The Dickens, Jacy, Kim, and daughter Sara, are carrying on a family tradition. “Sara is the fourth generation on my side, and the third on […]
Written by: Siri Stevens< Back to Articles
“He was one of those little tough guys that was all muscle, who rodeoed for 25 years and took everybody’s money, and never seemed to get old.”
Those are the words Jim Korkow uses to describe Terry Etzkorn, a four-event cowboy from Pierre, S.D., who rode broncs till he was fifty years old and still, at the age of 78, helps run the family ranch.
Born in 1934, Terry grew up along the Missouri River, in the DeGrey area, 25 miles east of Pierre on Highway 34, the son of Anton “Tony”, a full-blood German from Wisconsin, and Bernice, an Irishwoman. He jokes, “I’m Irish and Dutch and don’t amount to much.”
But he did amount to a lot. He began riding at a very young age, and as he got older, he broke horses and “liked the action,” he said. He began riding bucking horses, and “it just materialized, and then I finally got to where I was riding real good.”
Etzkorn competed in area rodeos and became a member of the South Dakota Rodeo Association, winning the bareback and the all-around titles in 1955.
In the fall of 1955, he was riding well enough that he joined the Rodeo Cowboys Association. He entered the National Western Stock Show and Rodeo in Denver, and rode there with Irv Korkow, a Blunt, S.D. stock contractor delivering a load of livestock. After Denver, he rode with rodeo legend Casey Tibbs to the spring rodeos: Houston, San Antonio, El Paso, and his pro career began.
Etzkorn juggled ranch work with rodeo work, and in the early years, rodeo was his primary income. He competed in all three roughstock events, and sometimes entered the bulldogging, too. “I survived on my rodeo money for a few years. We didn’t have too much when we first started out, of course. It bought a lot of bread for the kids.”
Rodeo helped him build up his cattle herd, and he worked with his parents, feeding cattle, haying, and even running a lumber mill on the river.
In 1960, he bought the home place, which has been in the family for over 100 years. They ran a registered red Limousin cattle herd, and Etzkorn continued to rodeo.
He competed in North Dakota, South Dakota, Nebraska, Iowa, Minnesota, Wisconsin, and the big shows, too: Denver, Houston, Calgary, and more. He never got too far from home, because there was cattle to feed, hay to mow, and kids to raise. He’d go hard on the weekends, and be ready to work first thing Monday.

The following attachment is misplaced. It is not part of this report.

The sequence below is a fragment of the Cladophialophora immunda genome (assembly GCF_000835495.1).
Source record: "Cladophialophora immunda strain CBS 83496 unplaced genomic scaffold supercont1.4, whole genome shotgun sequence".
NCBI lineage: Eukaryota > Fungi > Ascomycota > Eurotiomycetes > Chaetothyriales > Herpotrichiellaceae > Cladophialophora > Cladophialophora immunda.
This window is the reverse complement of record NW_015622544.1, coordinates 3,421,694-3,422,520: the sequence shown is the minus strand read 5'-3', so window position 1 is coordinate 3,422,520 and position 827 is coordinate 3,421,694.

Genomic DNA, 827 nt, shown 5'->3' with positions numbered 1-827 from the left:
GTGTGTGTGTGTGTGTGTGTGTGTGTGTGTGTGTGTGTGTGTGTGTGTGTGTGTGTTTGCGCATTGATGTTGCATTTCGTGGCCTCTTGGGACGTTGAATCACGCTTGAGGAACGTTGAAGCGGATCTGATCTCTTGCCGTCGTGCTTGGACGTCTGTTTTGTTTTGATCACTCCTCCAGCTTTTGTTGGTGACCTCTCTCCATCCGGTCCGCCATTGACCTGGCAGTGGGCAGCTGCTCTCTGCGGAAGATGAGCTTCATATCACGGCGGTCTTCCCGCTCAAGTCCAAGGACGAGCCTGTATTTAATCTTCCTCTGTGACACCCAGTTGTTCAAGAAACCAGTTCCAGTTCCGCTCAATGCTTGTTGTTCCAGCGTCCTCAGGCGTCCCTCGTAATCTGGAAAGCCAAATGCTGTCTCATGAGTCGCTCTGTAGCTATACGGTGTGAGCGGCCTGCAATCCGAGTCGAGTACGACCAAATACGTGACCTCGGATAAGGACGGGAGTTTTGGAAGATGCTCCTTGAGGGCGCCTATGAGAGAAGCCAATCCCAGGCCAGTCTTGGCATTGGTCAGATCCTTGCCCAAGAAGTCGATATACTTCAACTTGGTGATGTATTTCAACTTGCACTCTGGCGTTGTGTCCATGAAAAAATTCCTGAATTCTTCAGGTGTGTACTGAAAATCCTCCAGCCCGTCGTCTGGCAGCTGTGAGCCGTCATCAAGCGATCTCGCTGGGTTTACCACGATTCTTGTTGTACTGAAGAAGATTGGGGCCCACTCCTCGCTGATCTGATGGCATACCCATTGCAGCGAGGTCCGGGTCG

In 1956, he married Reita Maher, and together they raised six children. Reita and the kids often traveled with him, and he remembers a funny occasion. “We had the pickup, and we went to a rodeo, and the five kids (at that time the youngest wasn’t born), they all started rolling out of the pickup. Of course, everybody laughed.” But that was a way to get the job done. “You gotta do what you gotta do.”
Terry competed at between thirty and forty rodeos a year, putting in long days. “Sometimes I’d come home and work all day, and all night, and take off for a rodeo.” He often traveled with other cowboys. Ken Badger, Scott Hall, Harold Alleman, and Bernard Gregg were traveling partners. “They were good hands.”
His strength was the bareback riding, but when he was in his forties, he “kind of had a little slump, of course, I was getting up a little then.” So he quit riding barebacks but continued with the saddle bronc riding and bull riding. The last bull he got on was Korkow’s Dick, at Mobridge, S.D. Dick had a horn “an inch long, and he punched it right between my eyes, and drew a little blood,” Terry laughed. “I was struggling on bulls so I quit getting on them.”
It wasn’t until 1984, when he was fifty years old, that he quit riding saddle broncs and rodeo altogether. His last rodeo was Ft. Pierre. He wanted to quit while he was still riding well, and he did. But his involvement with rodeo did not end. He judged rodeos in the SDRA and PRCA for many years, and became a PRCA gold card member.
Injuries never plagued his career. A few animals took a shot at him, but nothing major. “I think I got kicked a couple three times. Getting off, you’d sometimes get off and they’d buck in a whirl and kick and get you, but I never got anything busted up bad.”
The couple’s six children: Allen, Leon, Karrie, Lisa, Jay, and Julie, all competed in rodeo as youngsters. Allen was a bareback rider, and Leon was a saddle bronc rider and pickup man. Many of the ten grandchildren and four great-grandchildren also competed in rodeo.
Now Terry and Reita semi-retired, helping on the ranch and with the family’s commercial pheasant and goose hunting business.
A house fire in 1980 destroyed many of his trophies, saddles, buckles, and pictures, but the memories remain. He considers that today’s bucking horses and bulls are getting better and the cowboys are tougher. “Everything changes,” he said. But they can’t be any tougher than the cowboy from DeGrey who competed in four events, rodeoing for nearly 30 years in the pro ranks.